What can we can do to make things easier?
Women need to share their uncomfortable emotional experiences around the identity of motherhood without feeling shame or that they can only talk about the good parts. Being a mom is hard enough. We shouldn’t have to pretend that we’re also perfect! There are so many different forces pulling on moms and so little support. We need to give ourselves permission to be human and the wonderfully complex creatures that we are. The more we are able to share what our lives are really like, the more we can reduce social isolation, stigma and relieve the tremendous amount of pressure on women so we all feel less alone.
The fear of mom-shaming can make it hard to be honest. How can we overcome that?
We can all be more vigilant about not giving mothers judgmental messages. Motherhood is scary because there are no right answers. It’s hard to know what to do to help your child sleep at night. It’s hard to know what to do if you want to breastfeed and you can’t. It’s hard to reconcile questions about childcare and going back to work. But I think a common problem is that when we try to make ourselves feel better about our choices, we tend to say things like, “my choice is the best.” This implies to another mother that your choice is better. And that brings up a lot of shame and self-doubt. Try to speak from the “I” — I found this to be helpful or this works for me. And be curious about how other mothers do things without judgment. There is no one right choice for all of us in marriage or friendship and motherhood is no different. It’s important to convey a sense of inclusivity and support for other mothers, even if you’re feeling nervous about whether you made the right choice.
How do we nurture our marriages when the kids take up so much time??
It’s hard to be interested in romantically connecting to your partner if the first thing you want to do is get more sleep or exercise—or just be alone. If that’s what you crave rather than your partner, then you probably need to be doing more of that first before you’re going to be ready to connect. And know that you can’t give all of your energy to the kids if you want to protect your relationships. Just because you’re doing the work of parenting together doesn’t mean you don’t still need to connect in other ways.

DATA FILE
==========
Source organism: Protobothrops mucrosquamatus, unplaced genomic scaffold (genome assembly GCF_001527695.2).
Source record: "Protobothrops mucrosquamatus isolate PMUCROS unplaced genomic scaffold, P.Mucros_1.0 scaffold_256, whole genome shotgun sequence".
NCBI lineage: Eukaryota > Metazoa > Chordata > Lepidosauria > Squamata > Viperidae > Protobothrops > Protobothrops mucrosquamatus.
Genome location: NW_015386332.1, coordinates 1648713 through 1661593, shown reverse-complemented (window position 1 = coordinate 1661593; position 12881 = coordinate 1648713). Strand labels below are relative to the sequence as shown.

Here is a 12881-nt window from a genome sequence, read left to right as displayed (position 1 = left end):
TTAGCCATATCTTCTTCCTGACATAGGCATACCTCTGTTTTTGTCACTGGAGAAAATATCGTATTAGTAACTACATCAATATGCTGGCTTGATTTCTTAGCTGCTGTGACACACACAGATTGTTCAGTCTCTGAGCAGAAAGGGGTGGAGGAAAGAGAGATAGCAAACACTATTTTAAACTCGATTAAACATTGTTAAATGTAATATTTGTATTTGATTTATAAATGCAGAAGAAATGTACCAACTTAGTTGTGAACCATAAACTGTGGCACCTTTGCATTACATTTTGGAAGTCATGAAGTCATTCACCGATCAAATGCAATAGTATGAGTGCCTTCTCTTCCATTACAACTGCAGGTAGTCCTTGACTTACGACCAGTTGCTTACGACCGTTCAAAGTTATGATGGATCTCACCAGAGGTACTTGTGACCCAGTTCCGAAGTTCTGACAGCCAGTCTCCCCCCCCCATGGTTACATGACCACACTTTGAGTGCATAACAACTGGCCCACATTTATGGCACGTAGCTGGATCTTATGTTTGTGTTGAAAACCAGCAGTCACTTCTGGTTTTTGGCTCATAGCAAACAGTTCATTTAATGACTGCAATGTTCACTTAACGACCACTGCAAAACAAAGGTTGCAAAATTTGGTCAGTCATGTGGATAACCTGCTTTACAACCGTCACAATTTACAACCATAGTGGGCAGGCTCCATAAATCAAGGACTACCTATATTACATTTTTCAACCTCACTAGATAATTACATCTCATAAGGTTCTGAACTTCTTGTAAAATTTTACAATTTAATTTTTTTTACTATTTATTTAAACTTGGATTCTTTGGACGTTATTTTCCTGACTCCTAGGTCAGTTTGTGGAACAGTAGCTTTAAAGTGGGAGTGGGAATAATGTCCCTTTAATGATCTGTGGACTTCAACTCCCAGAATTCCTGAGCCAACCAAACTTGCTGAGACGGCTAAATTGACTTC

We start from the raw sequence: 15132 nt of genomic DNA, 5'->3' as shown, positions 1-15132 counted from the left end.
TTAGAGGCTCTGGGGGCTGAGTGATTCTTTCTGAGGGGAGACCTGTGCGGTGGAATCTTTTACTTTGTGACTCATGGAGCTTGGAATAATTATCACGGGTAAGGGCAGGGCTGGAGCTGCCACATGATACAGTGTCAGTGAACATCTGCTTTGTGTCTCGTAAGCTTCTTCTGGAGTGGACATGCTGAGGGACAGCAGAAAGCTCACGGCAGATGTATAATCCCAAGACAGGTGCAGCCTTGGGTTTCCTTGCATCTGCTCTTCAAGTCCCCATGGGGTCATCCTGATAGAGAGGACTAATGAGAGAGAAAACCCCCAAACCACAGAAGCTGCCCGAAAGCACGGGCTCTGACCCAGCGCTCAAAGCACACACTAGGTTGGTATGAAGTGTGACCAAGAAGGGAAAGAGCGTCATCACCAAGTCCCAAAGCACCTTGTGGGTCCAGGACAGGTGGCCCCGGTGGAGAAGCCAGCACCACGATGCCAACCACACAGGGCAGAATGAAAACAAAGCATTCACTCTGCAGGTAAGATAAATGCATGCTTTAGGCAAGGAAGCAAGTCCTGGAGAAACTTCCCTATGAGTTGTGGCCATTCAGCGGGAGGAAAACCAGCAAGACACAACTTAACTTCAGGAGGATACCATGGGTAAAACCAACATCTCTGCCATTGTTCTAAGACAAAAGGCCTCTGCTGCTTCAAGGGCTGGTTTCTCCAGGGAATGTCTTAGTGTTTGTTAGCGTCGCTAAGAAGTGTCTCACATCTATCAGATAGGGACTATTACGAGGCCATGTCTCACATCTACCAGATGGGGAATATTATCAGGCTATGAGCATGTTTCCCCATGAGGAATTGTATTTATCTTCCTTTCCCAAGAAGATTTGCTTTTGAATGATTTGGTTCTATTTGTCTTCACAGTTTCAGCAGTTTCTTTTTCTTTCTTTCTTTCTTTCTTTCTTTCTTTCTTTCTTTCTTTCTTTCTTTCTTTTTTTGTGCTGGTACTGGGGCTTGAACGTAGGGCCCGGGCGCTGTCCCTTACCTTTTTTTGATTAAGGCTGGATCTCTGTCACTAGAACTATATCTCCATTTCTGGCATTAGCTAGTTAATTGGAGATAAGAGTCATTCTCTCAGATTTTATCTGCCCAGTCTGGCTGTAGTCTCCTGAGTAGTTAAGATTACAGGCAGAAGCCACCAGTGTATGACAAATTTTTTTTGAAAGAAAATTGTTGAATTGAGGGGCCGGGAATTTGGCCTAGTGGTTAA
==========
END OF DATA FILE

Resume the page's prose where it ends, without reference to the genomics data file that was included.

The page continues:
It’s been easy to lose myself in motherhood. How can I stay connected to the “old” me?
You’ve had decades of your life prior to this moment of becoming a mother. Honor that. I encourage women to make a list of the experiences and activities they loved most before kids. Then figure out how to carve out time to keep doing them—whether that’s help from a babysitter, grandparent, spouse or swapping childcare with a friend. Remind yourself that self-care is not selfish. To give your children energy and empathy, you have to show up with your cup full. You only get there by taking good care of yourself. And that’s a good model for children to see! Taking care of your body and having independent interests and hobbies is a good model for children to have to take care of themselves. It also gives them breathing room to grow, which is ultimately what kids need. Perfection is not even good for kids. It puts too much pressure on them. If you love your child and are doing the best you can, that’s called good enough mothering and it’s all your child needs.